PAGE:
expected: dao.findById(0);
actual:   dao.findById(99999);

List<Integer> userIds = new ArrayList<Integer>();
expected: dao.deleteById(Arrays.asList(1,2,3));
actual:   dao.deleteById(userIds);

expected: dao.update(0,    new User(null,   "Doe"));
actual:   dao.update(9999, new User("John", "Doe"));

As you can see, the leniency levels not only apply to objects and their fields but also apply to the arguments themselves. For example, take a look at following expectation:


The null parameter in this method call actually means that we don't care what argument is passed to this method. This provides a very convenient way of setting flexible expectations! There is no need to specify anyInt, notNull ... argument matchers for each of the arguments anymore.

By default, lenient order and ignore defaults are used as leniency levels. If you want to change this, you can specify which levels to use by setting attributes on the @Mock annotation:

@Mock(order=Order.STRICT, defaults=Defaults.STRICT, dates=Dates.LENIENT)
private UserDao mockUserDao;

The levels can also be set project-wide, for all mocks at once, by changing the defaults in the configuration settings. E.g. to do the same as above for the entire project you could set following properties:


If you don't want to use reflection for lenient argument matching, you can also make Unitils inject regular EasyMock mocks into your test, using the @RegularMock annotation.

private UserDao mockUserDao;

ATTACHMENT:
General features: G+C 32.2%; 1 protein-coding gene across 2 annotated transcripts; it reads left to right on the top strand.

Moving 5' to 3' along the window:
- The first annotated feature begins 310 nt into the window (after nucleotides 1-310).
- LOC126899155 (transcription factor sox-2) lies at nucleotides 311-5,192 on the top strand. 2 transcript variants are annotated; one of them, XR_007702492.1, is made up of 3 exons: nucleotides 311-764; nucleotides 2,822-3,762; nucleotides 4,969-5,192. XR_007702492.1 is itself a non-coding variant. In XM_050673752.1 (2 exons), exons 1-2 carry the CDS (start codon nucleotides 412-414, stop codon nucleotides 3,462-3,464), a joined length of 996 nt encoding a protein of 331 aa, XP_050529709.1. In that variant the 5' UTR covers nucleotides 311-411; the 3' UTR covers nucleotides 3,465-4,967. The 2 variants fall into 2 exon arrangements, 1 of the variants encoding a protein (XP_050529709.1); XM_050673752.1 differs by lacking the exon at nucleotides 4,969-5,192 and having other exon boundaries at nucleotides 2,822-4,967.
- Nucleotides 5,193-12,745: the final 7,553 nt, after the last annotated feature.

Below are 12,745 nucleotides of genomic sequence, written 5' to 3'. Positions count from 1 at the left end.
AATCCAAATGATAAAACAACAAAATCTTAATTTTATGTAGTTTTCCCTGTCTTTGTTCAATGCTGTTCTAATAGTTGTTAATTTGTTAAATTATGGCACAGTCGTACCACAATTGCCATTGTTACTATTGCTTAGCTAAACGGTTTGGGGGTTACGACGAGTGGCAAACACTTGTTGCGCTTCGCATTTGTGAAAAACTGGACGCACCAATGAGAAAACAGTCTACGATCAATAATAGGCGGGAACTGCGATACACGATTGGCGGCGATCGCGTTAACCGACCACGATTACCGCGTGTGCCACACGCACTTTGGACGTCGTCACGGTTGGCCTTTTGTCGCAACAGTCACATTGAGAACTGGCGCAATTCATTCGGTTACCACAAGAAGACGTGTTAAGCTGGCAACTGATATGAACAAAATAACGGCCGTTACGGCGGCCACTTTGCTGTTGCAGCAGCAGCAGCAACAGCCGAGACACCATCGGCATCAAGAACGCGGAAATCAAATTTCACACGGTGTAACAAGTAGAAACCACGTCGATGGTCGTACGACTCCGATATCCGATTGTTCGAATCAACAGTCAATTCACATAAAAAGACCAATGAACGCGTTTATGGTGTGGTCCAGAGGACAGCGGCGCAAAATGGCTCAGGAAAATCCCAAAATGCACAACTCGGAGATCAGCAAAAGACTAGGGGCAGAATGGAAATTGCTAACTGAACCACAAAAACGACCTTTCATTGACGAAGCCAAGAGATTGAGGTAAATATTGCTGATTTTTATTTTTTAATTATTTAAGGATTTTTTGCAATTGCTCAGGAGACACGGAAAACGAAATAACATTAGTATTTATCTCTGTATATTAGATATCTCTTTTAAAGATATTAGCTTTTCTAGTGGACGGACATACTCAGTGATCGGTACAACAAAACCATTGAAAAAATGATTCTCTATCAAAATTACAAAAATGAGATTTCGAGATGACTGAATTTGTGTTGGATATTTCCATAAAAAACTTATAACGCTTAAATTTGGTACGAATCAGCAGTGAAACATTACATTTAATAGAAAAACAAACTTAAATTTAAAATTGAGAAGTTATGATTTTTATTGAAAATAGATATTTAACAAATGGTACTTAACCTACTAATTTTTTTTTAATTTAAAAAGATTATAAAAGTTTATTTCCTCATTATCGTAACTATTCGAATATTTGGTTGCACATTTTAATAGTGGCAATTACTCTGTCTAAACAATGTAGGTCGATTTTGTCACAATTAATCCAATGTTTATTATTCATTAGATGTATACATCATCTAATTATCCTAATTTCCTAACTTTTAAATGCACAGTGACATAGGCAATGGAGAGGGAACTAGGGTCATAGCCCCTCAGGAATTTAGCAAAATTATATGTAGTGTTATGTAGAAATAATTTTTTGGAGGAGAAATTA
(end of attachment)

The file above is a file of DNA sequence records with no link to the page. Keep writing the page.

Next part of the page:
Mock injection

unitils-inject can be used for injecting mocks into the tested classes.

Following example shows how a UserDao mock is created using the @Mock annotation. Since the mock field is annotated with @InjectIntoByType it will then automatically be injected into the userService field that is annotated as @TestedObject

See the unitils-inject tutorial for more examples and other ways to use injection.

private UserDao mockUserDao;

private UserService userService;

Mock injection when using a Service Locator

The above way of injecting mocks is very powerful and easy, but sometimes applications are not coded in such a way that this is possible. It could be for example, that an application uses a service locator instead of dependency injection.

To help with this, an @AfterCreateMock annotation is provided that allows intercepting a mock immediately after its creation. The annotated method takes as parameters an Object (the mock), a String (the name of the field to which the mock is assigned) and a Class (the type of the mock object). The mock instance can then be used to register the mock in the service locator or perform some other task of configuration. Such a method could for example be implemented as follows:

void injectMock(Object mock, String name, Class type) {
    ServiceLocator.injectService(type, mock);

The injectService method installs the instance, so that the mock instance is returned when the ServiceLocator is asked for an instance of that type. This allows for a very simple way of using mock objects in combination with such a service locator.